the burghers, called the "Commons," adopted the practice of meeting separately

from the lords spiritual and temporal. Thus arose the division of Parliament

into what came to be called the House of Commons and the House of Lords.

 

     Parliament, particularly the Commons, soon discovered its power as the

major source of revenue for the king. It gradually became the custom for

Parliament to exercise this "power of the purse" by withholding its financial

grants until the king had redressed grievances, made known by petitions.

Parliament also presented petitions to the king with the request that they be

recognized as statutes, as the laws drawn up by the king and his council and

confirmed in Parliament were called. Gradually the right to initiate

legislation through petition was obtained. Again, Parliament's "power of the

purse" carried the day.

 

Widening The Boundaries Of The Realm

 

     Edward I was the first English king who was determined to be master of

the whole island of Britain - Wales, Scotland, and England. In 1284, after a

five-year struggle, English law and administration were imposed on Wales. As a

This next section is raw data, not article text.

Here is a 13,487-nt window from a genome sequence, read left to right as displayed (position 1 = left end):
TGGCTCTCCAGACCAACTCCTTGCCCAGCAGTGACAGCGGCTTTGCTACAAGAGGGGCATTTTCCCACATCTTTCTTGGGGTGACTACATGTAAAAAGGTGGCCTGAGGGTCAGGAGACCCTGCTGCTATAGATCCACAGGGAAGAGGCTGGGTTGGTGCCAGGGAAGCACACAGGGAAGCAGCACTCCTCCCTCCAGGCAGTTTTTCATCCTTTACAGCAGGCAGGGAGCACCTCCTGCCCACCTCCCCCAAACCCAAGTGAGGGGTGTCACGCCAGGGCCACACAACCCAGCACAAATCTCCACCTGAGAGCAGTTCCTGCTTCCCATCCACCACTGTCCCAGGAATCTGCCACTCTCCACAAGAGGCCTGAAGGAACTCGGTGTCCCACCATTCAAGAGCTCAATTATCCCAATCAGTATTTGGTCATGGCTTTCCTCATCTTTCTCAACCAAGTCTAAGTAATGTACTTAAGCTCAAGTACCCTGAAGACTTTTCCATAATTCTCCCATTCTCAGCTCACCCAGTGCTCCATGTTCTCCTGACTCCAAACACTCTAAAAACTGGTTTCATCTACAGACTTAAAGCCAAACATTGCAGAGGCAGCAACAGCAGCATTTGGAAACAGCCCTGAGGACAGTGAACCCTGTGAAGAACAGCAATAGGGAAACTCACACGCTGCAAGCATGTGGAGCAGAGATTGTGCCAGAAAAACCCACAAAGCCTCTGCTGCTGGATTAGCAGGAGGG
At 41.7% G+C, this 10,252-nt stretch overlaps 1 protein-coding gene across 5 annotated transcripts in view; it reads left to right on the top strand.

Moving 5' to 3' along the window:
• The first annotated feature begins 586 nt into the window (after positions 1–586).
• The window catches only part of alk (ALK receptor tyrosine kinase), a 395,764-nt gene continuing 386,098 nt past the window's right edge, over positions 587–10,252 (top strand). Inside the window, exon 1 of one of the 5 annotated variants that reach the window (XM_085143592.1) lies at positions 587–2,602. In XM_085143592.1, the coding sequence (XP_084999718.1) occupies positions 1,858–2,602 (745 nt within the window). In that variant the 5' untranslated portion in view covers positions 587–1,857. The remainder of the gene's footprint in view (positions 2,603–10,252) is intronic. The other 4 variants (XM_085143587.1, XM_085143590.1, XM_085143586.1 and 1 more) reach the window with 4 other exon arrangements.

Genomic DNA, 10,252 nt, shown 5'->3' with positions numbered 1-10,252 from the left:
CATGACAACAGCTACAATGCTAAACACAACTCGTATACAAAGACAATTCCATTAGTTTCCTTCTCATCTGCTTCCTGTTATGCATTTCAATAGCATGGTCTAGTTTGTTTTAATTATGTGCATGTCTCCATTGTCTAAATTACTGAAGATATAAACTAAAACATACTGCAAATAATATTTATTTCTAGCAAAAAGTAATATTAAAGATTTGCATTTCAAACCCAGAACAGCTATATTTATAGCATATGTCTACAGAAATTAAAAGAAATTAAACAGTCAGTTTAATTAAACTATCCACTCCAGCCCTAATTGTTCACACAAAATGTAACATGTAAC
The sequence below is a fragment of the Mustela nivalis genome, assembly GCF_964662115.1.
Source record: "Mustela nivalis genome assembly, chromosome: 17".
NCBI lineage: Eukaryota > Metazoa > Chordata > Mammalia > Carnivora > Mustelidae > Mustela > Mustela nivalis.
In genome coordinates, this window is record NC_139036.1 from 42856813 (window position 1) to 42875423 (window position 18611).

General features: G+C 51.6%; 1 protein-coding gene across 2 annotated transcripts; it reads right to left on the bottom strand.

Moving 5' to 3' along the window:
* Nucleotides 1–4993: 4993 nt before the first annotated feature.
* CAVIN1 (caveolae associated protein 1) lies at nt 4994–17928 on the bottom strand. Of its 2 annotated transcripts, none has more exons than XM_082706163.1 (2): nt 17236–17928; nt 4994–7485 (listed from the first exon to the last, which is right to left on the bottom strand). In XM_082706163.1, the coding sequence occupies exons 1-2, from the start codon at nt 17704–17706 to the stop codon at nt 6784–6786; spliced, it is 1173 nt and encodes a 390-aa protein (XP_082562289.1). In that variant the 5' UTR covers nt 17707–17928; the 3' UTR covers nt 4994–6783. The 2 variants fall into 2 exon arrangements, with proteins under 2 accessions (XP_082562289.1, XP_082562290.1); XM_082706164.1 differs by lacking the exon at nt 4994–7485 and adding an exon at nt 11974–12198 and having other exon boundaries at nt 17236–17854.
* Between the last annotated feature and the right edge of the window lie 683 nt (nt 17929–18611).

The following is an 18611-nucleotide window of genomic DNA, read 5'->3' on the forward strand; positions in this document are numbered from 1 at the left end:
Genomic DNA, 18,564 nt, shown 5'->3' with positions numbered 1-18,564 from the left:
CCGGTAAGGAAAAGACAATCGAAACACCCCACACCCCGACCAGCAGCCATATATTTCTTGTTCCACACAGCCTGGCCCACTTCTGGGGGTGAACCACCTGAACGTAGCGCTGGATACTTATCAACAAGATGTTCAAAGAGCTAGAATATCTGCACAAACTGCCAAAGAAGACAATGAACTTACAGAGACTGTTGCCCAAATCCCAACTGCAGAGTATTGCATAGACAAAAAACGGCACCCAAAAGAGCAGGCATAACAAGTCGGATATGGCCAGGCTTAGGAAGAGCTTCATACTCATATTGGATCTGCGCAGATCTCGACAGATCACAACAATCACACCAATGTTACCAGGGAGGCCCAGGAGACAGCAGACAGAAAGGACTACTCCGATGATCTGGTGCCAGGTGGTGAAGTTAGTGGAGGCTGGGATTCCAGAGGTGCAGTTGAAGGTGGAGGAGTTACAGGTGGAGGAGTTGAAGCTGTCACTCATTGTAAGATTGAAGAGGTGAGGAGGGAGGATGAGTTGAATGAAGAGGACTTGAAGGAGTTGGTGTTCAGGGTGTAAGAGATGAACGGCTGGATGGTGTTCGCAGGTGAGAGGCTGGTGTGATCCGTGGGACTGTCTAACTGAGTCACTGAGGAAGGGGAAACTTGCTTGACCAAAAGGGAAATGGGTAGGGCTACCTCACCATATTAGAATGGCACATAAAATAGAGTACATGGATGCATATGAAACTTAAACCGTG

concession to the Welsh, Edward gave his oldest son the title of Prince of

Wales.

 

     A dispute over the succession to the Scottish throne in the 1290s gave

Edward his opportunity to intervene in the land to the north. After calling

upon Edward to settle the dispute, the Scots accepted him as their overlord.

Then Edward unwisely demanded that the Scots furnish him with troops to fight

in England's wars. Under the courageous William Wallace, rebellion quickly

flared up. After winning several victories against the English, Wallace was

defeated and hanged as a traitor. But Scottish nationalism was not defeated.

In 1307 Edward once again invaded Scotland, but he fell ill and died before

his dreams of conquest could be realized. Edward II (1307-1327) attempted to

humble the Scots, but at the battle of Bannockburn (1314) the Scots, led by

Robert Bruce, won their independence. The two peoples remained bitter enemies,

with the Scots often joining the French in their wars against the English. Not

until 1603 were the two kingdoms united under a common monarch.